After debate pitting Americans’ distrust of intrusive government against fears of terrorist attacks, the Senate voted to advance reform legislation that would replace the bulk phone records program revealed two years ago by former National Security Agency contractor Edward Snowden.
Although the Senate did not act in time to keep the program from expiring, the vote was at least a partial victory for Democratic President Barack Obama, who had pushed for the reform measure as a compromise addressing privacy concerns while preserving a tool to help protect the country from attack.
But final Senate passage was delayed until at least Tuesday by objections from Senator Rand Paul, a libertarian Republican presidential hopeful who has railed against the NSA program as illegal and unconstitutional.
As a result, the government’s collection and search of phone records terminated at midnight when key provisions of a post-Sept. 11, 2001, law known as the USA Patriot Act expired.
In addition, U.S. law enforcement and security agencies will lose authority to conduct other programs.
Those allow for “roving wiretaps” aimed at terrorism suspects who use multiple disposable cell phones; permit authorities to target “lone wolf” suspects with no connection to specific terrorist groups, and make it easier to seize personal and business records of suspects and their associates.
Still, eventual resumption of the phone records program in another form, and the other government powers, appeared likely after the Senate voted 77-17 to take up the reform legislation, called the USA Freedom Act.
“This bill will ultimately pass,” Paul acknowledged after the procedural vote.
The Senate abruptly reversed course during a rare Sunday session to let the bill go ahead, after Republican Majority Leader Mitch McConnell reluctantly acknowledged that Paul had stymied his efforts to extend the Patriot Act provisions.
Intelligence experts say a lapse of only a few days would have little immediate effect. The government is allowed to continue collecting information related to any foreign intelligence investigation that began before the deadline.
Obama strongly backed the Freedom Act, as have most Democrats. It passed the House of Representatives on May 13 by 338-88.
After the Senate adjourned, the White House issued a statement calling on the Senate to “put aside partisan motivations and act swiftly.”
The measure could face more debate in Congress. Republican Senator Richard Burr offered several amendments, including one to extend the existing program for 12 months to provide more time to adopt changes mandated by the Freedom Act.
That could be a problem for some House members, because it doubles the transition period in their version of the bill.
Republicans have been deeply divided on the issue. Security hawks wanted the NSA program to continue as is, and libertarians like Paul want to kill it altogether.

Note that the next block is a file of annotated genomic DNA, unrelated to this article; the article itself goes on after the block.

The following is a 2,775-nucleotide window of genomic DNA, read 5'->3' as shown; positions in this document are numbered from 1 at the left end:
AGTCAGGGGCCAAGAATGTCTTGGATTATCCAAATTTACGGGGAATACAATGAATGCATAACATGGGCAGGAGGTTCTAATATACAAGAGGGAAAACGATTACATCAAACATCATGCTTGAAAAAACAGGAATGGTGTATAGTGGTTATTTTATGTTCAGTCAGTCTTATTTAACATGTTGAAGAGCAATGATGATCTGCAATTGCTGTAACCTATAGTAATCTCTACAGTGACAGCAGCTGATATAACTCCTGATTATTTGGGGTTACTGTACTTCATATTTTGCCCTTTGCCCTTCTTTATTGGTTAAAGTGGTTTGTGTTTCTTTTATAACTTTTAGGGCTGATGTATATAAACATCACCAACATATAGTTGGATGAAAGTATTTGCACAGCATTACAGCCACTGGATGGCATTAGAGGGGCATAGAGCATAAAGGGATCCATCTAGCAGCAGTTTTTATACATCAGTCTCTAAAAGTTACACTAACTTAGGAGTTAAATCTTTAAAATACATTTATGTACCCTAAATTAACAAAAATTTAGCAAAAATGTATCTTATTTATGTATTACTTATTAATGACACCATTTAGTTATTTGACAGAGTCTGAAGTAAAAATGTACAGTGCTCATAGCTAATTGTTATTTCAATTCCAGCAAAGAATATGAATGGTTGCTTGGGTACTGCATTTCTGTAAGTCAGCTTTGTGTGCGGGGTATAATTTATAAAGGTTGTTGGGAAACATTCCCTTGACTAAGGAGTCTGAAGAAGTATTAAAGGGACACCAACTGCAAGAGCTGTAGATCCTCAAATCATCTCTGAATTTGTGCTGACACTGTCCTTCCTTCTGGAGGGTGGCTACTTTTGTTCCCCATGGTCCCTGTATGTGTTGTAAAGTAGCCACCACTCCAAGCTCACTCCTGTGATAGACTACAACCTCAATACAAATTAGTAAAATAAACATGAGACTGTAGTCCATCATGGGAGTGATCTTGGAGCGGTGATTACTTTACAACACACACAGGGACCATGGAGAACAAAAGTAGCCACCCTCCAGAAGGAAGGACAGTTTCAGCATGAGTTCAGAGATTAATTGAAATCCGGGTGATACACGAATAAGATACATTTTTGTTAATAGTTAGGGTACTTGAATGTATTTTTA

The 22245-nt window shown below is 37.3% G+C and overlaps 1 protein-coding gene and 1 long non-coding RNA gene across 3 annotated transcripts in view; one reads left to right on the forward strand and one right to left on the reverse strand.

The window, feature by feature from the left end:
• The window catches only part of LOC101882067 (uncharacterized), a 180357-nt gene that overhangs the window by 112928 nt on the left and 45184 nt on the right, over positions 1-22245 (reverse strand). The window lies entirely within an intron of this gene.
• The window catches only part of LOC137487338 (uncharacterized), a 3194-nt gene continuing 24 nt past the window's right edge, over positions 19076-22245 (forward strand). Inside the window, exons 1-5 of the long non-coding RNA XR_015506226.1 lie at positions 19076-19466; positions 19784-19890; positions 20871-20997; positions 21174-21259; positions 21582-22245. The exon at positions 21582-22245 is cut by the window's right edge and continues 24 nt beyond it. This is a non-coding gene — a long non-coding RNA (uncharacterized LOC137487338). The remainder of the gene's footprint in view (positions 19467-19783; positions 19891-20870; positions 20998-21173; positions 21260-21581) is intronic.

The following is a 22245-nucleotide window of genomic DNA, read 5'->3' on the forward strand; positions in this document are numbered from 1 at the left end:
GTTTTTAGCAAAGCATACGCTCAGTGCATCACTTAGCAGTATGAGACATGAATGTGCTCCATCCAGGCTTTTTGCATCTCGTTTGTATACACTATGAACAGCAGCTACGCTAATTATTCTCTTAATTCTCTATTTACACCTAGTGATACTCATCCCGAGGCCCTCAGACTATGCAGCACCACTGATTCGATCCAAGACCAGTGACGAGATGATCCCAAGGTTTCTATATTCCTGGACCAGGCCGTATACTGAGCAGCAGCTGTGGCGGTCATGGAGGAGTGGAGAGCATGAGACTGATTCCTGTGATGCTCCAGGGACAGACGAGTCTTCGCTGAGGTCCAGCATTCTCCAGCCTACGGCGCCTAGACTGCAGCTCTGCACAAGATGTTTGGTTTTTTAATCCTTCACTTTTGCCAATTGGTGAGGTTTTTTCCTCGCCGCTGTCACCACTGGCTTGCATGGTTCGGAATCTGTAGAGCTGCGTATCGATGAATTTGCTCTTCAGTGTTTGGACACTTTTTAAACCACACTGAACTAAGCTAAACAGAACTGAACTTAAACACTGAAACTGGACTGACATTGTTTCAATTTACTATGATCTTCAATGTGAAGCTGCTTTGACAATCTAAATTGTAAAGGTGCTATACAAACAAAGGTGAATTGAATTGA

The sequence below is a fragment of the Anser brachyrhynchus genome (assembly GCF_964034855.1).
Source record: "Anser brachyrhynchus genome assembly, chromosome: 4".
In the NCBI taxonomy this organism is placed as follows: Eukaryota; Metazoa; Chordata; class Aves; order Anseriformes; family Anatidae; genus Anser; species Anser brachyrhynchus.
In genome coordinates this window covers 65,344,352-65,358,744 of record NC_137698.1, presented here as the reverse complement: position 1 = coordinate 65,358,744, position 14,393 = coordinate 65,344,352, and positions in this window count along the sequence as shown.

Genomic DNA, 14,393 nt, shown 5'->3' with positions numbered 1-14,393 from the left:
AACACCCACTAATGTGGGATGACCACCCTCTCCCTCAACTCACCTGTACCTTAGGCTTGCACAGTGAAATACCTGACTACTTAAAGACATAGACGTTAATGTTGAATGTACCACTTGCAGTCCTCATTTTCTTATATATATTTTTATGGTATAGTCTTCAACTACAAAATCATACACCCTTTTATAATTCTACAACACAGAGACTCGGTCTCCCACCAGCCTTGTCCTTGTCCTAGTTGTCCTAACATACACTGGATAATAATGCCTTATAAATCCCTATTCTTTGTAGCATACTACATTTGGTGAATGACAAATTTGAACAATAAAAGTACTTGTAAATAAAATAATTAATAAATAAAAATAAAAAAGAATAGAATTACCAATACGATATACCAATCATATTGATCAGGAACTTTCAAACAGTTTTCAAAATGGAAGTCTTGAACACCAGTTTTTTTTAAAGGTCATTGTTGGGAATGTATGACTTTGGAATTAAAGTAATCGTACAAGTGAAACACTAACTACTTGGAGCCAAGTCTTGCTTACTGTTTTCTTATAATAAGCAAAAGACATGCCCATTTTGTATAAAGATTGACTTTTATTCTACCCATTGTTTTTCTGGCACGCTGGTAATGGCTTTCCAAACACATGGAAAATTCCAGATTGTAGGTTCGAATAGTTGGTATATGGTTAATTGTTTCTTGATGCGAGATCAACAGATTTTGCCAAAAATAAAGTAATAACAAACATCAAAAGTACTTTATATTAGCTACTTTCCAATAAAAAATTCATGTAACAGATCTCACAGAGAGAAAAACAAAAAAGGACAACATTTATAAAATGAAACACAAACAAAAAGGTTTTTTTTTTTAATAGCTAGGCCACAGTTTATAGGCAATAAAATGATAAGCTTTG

The Senate debate was angry.
Paul said the Patriot Act provisions wasted resources better spent targeting those planning attacks. He even accused some of his critics of wanting an attack on the United States “so they can blame it on me.”
McConnell accused Paul, his fellow Kentucky Republican, and other Patriot Act opponents of waging “a campaign of demagoguery and disinformation” based on revelations from Snowden “who was last seen in Russia.”
McConnell has endorsed Paul for president. But he wanted to extend the Patriot Act provisions, unchanged, for five years, and agreed only reluctantly to allow a vote on the Freedom Act despite what he called its “serious flaws.”
Several senators accused Paul of using the issue to raise money for his presidential campaign.
“He obviously has a higher priority for his fundraising and political ambitions than for the security of the nation,” Senator John McCain, the 2008 Republican presidential nominee, told reporters.
The Senate resumed consideration of the legislation at 4 p.m. EDT, just as security officials said they had to begin shutting down the NSA program to meet the deadline.
The Freedom Act would end spy agencies’ bulk collection of domestic telephone “metadata” and replace it with a more targeted system.
The records would be held by telecommunications companies, not the government, and the NSA would have to get court approval to gain access to specific data. Neither the current nor proposed new system gives the government access to the content of phone conversations.
Many civil liberties groups feel the Freedom Act does not go far enough in protecting privacy.
A review panel Obama established in 2013 concluded that the metadata collection program had not been essential to preventing any terrorist attack. Security officials counter that it provides important data they can combine with other intelligence to help stop attacks.